[< Gallery Home | Latest Images | Top 100 | Submit Picture >]
<< Previous Picture | Next Picture >>
| The Berth |
[500 x 333 jpg]
Unless otherwise stated, this image is the copyright of the submitter. Contact them for permission to reproduce it.
|Description ||This reconstruction is based an an excellent aerial photograph of the the Berth owned by the Clwyd-Powys Archaeological Trust (CPAT 84-C-215) who gave us their permission to use it on our site. I've made ours black and white as I think it gives it an older, moodier feel.
Of course no Iron Age person would have seen this view, unless it was a Druid having an out-of-body experience. Only the local birds were going to have the pleasure. This is the best vantage point for showing how much the area may have been flooded at the time, although we canít be certain as to its full extent or how deep it was. For most of the year it may have just been marsh but we know that the weather of Britain at this time was colder and wetter so maybe it was flooded all year round. Either way it would have proved an excellent means of defence for a hill fort that wasnít exactly on a hill. It may have helped to keep the uninvited wild animals out too. Iron Age Britain still had plenty of bears and wolves to contend with and they may not have wanted the wild boars wandering into camp either.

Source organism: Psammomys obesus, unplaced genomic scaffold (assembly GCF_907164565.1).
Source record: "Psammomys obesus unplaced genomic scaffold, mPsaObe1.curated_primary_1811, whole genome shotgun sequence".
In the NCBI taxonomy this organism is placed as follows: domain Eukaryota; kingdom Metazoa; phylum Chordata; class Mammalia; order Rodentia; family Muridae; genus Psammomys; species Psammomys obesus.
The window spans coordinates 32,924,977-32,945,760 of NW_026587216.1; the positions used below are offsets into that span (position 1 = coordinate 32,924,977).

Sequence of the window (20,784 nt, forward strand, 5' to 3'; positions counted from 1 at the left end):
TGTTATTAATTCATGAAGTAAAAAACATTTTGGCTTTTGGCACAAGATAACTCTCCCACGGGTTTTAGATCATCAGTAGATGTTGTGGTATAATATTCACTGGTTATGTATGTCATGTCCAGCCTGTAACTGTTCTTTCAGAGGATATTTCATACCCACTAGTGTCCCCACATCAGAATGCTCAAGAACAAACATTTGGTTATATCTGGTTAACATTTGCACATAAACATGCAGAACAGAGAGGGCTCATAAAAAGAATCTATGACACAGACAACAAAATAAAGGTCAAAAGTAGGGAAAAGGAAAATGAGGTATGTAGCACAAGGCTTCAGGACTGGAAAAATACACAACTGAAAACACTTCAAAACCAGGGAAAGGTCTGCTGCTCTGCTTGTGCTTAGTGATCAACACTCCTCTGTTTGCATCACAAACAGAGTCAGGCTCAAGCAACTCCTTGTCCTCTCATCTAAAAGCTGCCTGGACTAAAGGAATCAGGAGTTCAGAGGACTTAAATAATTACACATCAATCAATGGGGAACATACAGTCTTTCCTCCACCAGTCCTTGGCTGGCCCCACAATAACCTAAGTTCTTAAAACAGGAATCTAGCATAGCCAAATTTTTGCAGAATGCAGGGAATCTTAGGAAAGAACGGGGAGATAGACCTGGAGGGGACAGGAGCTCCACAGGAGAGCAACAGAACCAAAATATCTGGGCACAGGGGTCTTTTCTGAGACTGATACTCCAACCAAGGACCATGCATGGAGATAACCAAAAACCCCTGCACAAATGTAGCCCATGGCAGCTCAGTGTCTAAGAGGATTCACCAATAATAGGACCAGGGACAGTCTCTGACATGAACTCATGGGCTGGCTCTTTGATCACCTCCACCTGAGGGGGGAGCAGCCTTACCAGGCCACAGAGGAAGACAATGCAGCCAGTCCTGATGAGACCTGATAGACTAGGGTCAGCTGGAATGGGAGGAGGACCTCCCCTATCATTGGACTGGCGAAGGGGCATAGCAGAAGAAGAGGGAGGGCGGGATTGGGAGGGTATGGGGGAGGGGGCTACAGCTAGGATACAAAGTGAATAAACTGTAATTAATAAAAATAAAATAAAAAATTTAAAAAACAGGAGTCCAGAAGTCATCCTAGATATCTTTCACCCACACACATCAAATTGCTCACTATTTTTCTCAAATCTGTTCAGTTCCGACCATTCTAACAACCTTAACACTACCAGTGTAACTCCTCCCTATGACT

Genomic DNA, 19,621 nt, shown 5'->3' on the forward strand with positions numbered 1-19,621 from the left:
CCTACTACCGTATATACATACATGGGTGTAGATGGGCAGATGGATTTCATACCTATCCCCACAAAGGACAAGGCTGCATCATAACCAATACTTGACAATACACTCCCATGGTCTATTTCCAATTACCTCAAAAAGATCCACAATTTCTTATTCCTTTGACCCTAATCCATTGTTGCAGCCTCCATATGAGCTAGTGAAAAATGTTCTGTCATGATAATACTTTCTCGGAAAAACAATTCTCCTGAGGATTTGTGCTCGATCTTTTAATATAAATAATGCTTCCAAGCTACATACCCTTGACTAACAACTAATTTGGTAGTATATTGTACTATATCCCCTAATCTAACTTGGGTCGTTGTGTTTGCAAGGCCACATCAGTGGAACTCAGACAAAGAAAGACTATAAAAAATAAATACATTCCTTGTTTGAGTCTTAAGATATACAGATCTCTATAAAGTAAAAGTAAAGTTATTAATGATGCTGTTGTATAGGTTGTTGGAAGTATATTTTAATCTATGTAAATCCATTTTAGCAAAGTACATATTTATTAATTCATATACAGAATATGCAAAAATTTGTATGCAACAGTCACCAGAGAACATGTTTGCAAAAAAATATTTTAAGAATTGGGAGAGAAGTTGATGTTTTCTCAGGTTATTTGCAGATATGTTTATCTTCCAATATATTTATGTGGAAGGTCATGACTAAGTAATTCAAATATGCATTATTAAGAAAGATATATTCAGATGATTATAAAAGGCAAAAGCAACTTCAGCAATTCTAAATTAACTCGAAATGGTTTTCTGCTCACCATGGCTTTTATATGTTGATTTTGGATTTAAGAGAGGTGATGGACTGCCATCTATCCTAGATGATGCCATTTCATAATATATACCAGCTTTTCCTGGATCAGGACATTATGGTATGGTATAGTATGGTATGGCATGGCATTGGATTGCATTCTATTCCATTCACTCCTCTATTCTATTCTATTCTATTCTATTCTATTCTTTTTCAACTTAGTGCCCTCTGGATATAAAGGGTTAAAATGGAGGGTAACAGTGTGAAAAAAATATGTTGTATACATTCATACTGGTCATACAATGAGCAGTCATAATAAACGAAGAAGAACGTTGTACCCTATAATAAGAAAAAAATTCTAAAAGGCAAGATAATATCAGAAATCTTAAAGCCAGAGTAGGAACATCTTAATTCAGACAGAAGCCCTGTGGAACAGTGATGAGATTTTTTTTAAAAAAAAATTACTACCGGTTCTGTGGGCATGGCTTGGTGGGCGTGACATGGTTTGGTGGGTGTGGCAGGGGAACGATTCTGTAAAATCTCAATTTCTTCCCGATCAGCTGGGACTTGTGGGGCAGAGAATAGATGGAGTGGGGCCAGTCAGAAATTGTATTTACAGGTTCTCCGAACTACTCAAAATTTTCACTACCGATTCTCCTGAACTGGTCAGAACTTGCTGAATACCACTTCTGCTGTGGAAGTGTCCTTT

The causeways leading to the two camps were made from stone and gravel brought from a nearby quarry. It must have taken quite some time to have completed the project, which was probably done during the summer months when the waters were at their lowest. It also makes sense that this had to be done before any work on the Main Enclosure could begin, since all the timber and stone needed for its construction would have to have been transported this way. It's possible that, like other Iron Age causeways, it was covered with wooden planks, which is what we've placed on ours.
| The whole area for many miles around, would have been wet back then. Indeed, North Shropshire is still the land of Mosses, wetlands in a massive, flat, dried out ice age lake bed. It is concievable that the area we call North Shropshire was a huge marshland, with a number of hills sticking up out of it.|
To post comments first you must Register!
Megalithic Portal eGallery, images of megaliths and prehistoric sites worldwide, free to view.